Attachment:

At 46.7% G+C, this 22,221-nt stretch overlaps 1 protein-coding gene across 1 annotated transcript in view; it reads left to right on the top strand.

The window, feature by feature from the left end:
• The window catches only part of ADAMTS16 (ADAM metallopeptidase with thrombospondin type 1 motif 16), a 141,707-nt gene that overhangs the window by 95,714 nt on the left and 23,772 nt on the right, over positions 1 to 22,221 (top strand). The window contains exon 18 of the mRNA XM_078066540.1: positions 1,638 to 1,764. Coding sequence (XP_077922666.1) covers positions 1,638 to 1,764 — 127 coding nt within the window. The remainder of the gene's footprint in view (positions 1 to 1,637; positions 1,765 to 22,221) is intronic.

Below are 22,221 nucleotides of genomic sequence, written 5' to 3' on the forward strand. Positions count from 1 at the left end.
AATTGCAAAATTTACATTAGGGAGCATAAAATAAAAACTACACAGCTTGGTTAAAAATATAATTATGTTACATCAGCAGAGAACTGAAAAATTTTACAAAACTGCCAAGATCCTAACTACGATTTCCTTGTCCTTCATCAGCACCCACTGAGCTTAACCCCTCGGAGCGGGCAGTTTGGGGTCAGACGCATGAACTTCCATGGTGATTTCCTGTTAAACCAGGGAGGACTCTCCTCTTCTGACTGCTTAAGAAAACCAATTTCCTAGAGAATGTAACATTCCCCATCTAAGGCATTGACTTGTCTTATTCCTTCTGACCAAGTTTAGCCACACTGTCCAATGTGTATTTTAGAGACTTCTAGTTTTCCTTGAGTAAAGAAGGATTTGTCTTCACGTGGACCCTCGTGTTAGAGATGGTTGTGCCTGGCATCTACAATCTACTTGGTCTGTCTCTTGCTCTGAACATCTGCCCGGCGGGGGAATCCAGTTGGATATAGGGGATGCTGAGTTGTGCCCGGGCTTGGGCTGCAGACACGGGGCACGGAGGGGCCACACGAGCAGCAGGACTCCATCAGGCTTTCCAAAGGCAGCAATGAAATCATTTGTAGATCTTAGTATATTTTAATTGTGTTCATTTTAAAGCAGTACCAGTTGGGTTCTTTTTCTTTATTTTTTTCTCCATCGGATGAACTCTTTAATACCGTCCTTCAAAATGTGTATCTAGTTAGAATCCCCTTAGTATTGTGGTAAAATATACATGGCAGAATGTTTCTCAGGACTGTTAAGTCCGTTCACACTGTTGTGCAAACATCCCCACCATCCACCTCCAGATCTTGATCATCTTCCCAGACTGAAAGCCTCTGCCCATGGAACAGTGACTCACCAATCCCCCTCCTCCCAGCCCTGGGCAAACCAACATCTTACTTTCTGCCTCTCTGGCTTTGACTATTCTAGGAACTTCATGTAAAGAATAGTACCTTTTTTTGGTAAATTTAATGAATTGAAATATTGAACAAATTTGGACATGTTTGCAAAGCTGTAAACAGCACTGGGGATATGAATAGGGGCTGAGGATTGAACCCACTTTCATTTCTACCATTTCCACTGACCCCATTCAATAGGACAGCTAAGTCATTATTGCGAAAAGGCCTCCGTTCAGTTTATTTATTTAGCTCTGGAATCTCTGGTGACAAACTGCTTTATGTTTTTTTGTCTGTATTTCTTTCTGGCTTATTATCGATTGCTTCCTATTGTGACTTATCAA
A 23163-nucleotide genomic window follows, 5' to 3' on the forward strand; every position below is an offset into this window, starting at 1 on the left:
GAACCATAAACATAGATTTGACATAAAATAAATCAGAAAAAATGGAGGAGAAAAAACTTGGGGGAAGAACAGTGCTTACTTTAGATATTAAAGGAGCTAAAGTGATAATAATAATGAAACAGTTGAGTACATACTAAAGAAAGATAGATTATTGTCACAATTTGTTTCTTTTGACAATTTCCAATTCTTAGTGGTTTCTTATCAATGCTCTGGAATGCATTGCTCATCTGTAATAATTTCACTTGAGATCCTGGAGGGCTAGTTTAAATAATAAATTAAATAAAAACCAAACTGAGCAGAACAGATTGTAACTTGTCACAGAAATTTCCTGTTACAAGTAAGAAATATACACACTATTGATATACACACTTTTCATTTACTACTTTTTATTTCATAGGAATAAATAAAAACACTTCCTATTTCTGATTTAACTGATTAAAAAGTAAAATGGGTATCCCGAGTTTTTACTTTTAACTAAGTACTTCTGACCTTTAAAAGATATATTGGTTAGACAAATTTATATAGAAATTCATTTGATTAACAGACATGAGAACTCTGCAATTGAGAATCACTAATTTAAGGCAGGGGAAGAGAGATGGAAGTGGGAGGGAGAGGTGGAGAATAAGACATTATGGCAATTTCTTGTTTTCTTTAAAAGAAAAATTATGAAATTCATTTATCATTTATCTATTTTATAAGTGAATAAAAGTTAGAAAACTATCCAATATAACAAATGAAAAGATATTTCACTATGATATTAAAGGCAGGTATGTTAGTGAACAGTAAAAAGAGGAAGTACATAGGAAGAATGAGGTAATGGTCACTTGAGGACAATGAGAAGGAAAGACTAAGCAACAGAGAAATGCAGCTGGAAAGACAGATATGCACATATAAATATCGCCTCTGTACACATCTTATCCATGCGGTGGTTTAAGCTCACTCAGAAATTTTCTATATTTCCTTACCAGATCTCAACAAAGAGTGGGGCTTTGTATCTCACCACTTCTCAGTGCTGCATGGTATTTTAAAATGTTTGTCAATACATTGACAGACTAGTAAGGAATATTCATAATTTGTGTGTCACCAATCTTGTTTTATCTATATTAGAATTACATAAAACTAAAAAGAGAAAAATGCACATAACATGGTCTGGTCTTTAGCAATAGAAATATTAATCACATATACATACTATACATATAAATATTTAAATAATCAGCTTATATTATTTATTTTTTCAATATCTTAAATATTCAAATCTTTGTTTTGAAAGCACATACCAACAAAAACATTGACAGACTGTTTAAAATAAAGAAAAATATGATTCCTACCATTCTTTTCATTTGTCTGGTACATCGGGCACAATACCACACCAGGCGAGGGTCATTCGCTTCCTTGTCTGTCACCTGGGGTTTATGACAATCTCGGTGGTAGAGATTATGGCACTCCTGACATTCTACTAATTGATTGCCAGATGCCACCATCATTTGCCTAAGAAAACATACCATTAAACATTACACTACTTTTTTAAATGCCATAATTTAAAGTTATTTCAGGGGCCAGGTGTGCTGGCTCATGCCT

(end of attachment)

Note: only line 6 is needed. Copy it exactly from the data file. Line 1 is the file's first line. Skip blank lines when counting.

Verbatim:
A 23163-nucleotide genomic window follows, 5' to 3' on the forward strand; every position below is an offset into this window, starting at 1 on the left: